Cabinet of Curiosities (ca.1695) by Domenico Remps

A Cabinet of Curiosities

This is my 100th post in Breach. I wanted to celebrate it but of course I haven’t told anyone except Nikolas. It seemed so self-indulgent. Persistence is not in itself an admirable quality but only in the context of adversity, so single mothers and persons with debilitating chronic pain and pensioners on a monthly income of €450 deserve praise, but I had no grounds to celebrate. I was persisting in the absence of an audience, what was so noteworthy about that? “So don’t write,” my mother would say. But we all know that’s not an option.

The blog has been visited 33,000 times.  I suspect that’s not much traffic for a blog that’s been around for several years. And the numbers are deceptive. The majority came looking for pictures. A couple of thousand alone were looking for Francis Bacon’s “Three Studies for Figures at the Base of a Crucifixion”, which I embedded in a post about the junkies in my neighborhood. An image of the Barberini faun, used in a post called Secret of the Thicket  that talked about sex in public parks (among other things), was also a huge draw, as was Joseph Beuys’ chalkboards.

A piece about geeks and freaks (and smart being sexy), which was triggered by James Franco’s acceptance into the Yale Ph.D. program in English, brought a lot of traffic, too, mostly because of the image of a louche Franco snoozing on a couch with an open book on his chest. My visitors came looking for answers to questions such as “how tall is James Franco” (9 visits) and for images with James Franco with a cigarette” (one even in Russian), “James Franco feet” and “James Franco tied to a bed”.  (It turns out he actually did appear once in a movie (‘Whatever It Takes’ )  tied to a bed in nothing more than a thong. All were disappointed.

I also disappointed visitors coming for “naked Greek men” (22 in all) and “shirtless German man” (really, where?!) and “sexiest man in the Muslim world” (yes, tell me!). There were darker visitors, too, the ones who were looking for “skinhead baseball bat” and “white power skinhead” and stumbled across a post on curating your profile for a social network site but luckily very few.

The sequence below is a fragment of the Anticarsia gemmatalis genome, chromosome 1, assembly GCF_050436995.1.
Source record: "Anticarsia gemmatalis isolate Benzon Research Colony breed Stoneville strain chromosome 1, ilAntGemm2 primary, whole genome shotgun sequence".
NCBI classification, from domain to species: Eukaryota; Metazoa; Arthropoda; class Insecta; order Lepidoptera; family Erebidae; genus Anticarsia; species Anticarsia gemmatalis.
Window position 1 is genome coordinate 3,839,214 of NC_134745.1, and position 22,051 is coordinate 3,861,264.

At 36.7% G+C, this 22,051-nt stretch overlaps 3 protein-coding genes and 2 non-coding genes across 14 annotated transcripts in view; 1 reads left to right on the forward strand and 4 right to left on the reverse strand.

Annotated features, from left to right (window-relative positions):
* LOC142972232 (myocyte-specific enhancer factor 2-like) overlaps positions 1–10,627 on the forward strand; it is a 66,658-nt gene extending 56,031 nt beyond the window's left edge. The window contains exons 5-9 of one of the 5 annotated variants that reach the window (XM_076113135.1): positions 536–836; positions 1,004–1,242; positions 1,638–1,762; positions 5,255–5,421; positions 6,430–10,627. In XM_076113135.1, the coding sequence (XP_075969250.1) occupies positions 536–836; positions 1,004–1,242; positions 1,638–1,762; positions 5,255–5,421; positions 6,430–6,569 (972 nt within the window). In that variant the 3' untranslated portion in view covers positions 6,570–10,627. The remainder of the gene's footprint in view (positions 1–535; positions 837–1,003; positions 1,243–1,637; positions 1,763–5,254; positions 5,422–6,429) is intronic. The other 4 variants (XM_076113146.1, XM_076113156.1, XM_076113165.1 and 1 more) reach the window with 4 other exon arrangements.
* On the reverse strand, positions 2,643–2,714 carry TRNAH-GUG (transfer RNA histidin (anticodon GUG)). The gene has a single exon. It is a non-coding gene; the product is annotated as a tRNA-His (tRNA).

I am convinced that many of these visitors left without reading a line, scooping up the image they were looking for (as I have done on the sites of others) or quickly hitting the back button. I didn’t mind. It served me right for including the image in the first place, since few of the posts in which works of artists such as Bacon and Andreas Gursky figure, actually talked about the art. It was a different case with the Greek artists—their work was the starting point for the post itself. Artists like Savvas Christodoulidis, Maria Polyzoidou, Nina Pappa, Eftihis Patsourakis and Athanasios Argianas, the last in a post about tax receipts and blind dates of all things.

I think I disappointed these readers, too, because there weren’t enough images. But I was glad they came, for whatever reason.

But I never managed to write only about art. Or music or film. That’s the problem with all my posts, I think. Things keep seeping into these posts that don’t belong. I start writing about Nolan’s film Inception and memes, and wind up talking about growing up gay and Catholic (maybe not in that order) in an East Coast working-class city.  “The Convivium of the Castro” begins with a foray into the practice of music-making in 17th century Bohemia and then jumps to talking about the importance of friendship in building community. A story of an ex-lover who wouldn’t admit we lived together recedes and in its place begins a discussion of Thomas Demand’s photographs of three-dimensional 1:1 scale models of historically significant rooms.   Martin Parr’s donuts head a post that closes with a pair of high-school friends who don’t know they’re in love with each other.

I can see how these intrusions and the utter lack of focus in the topics I write about makes building a readership all but impossible. I not only seep, I sprawl.

My friend Natalie, who’s a poet and fiercely smart, sometimes writes what she calls braided stories, in which she deftly interweaves the personal and the political. Mine are more like a pair of pigtails.

Ironically, the post that has attracted by far the most visits, thousands, in fact, didn’t have a picture and wasn’t even something I wrote. It was a text I had translated from the German, an analysis by Petros Markaris of the roots of the current economic crisis in Greece. It also generated a lot of comments but it didn’t feel right to respond. I thought they should be having a conversation with Markaris, not me (in retrospect I see that I was rude in not responding, but I was a Web 2.0 neophyte back then).